However, I don't see it all that important for explaining their crucial insights. They speak of many critical junctures. For me the bubonic plague was an interesting one in explaining the initial diversion between Western and Eastern Europe. But even more important than the historical events are the consequential effects and their role in institutional formation.

I wrote a review of the book for the Adam Smith Institute last year..
http://www.adamsmith.org/research/articles/review-why-nations-fail-the-origins-of-power-prosperity-and-poverty
...and my focus was on what I thought was their crucial insight - the role of extractivness and inclusivness of political institutions and their role in wealth creation and prosperity or wealth destruction and poverty. The critical junctures like the plague, the colonization patterns of North and South America, or the long summer are in my opinion just small pieces of the puzzle they use to reach their conclusions(like a control variable in an econometric model)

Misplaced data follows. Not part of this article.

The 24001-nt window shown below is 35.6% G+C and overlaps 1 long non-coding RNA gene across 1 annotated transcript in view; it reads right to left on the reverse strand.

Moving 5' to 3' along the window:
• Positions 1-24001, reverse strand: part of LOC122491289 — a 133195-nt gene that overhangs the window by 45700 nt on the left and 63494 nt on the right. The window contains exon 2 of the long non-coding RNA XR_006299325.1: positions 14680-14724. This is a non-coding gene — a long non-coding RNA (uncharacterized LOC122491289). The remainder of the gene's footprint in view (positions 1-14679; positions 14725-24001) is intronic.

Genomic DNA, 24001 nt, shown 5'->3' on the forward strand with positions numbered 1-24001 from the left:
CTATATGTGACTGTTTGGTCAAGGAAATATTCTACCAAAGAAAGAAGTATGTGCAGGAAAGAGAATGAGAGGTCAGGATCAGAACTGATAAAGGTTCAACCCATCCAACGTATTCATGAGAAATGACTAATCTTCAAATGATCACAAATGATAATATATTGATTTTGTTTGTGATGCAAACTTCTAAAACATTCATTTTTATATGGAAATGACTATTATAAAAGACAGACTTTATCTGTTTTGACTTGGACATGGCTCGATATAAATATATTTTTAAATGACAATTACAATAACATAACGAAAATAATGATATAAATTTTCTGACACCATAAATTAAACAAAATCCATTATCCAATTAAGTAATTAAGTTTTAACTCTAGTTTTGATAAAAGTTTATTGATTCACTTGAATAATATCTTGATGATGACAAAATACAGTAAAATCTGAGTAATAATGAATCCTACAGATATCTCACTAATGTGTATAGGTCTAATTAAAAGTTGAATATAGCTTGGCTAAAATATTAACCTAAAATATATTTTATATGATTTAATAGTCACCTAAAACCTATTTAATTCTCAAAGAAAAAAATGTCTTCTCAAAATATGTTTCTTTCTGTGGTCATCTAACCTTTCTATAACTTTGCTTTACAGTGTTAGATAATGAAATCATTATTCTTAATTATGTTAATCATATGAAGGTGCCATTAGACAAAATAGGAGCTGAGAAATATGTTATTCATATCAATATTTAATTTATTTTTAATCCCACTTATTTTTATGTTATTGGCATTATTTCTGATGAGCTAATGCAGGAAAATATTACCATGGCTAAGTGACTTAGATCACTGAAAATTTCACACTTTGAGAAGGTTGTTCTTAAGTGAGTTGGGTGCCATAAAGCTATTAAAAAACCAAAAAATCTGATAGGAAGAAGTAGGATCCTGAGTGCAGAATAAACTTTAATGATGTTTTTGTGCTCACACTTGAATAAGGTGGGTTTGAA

Glen Raphael writes:

Another "2 degrees or so" almost certainly *isn't* on-net bad for humanity.

Even according to the IPCC, the next 1-3 degrees of warming is good for agricultural productivity - it'll be easier to feed the world. In the northern climates that are the most productive now, there will be longer growing seasons and more farmable area. In more equatorial regions, tree-farming will be more productive due to CO2 fertilization.

Mike Thicke writes:

There's a few ways to look at this.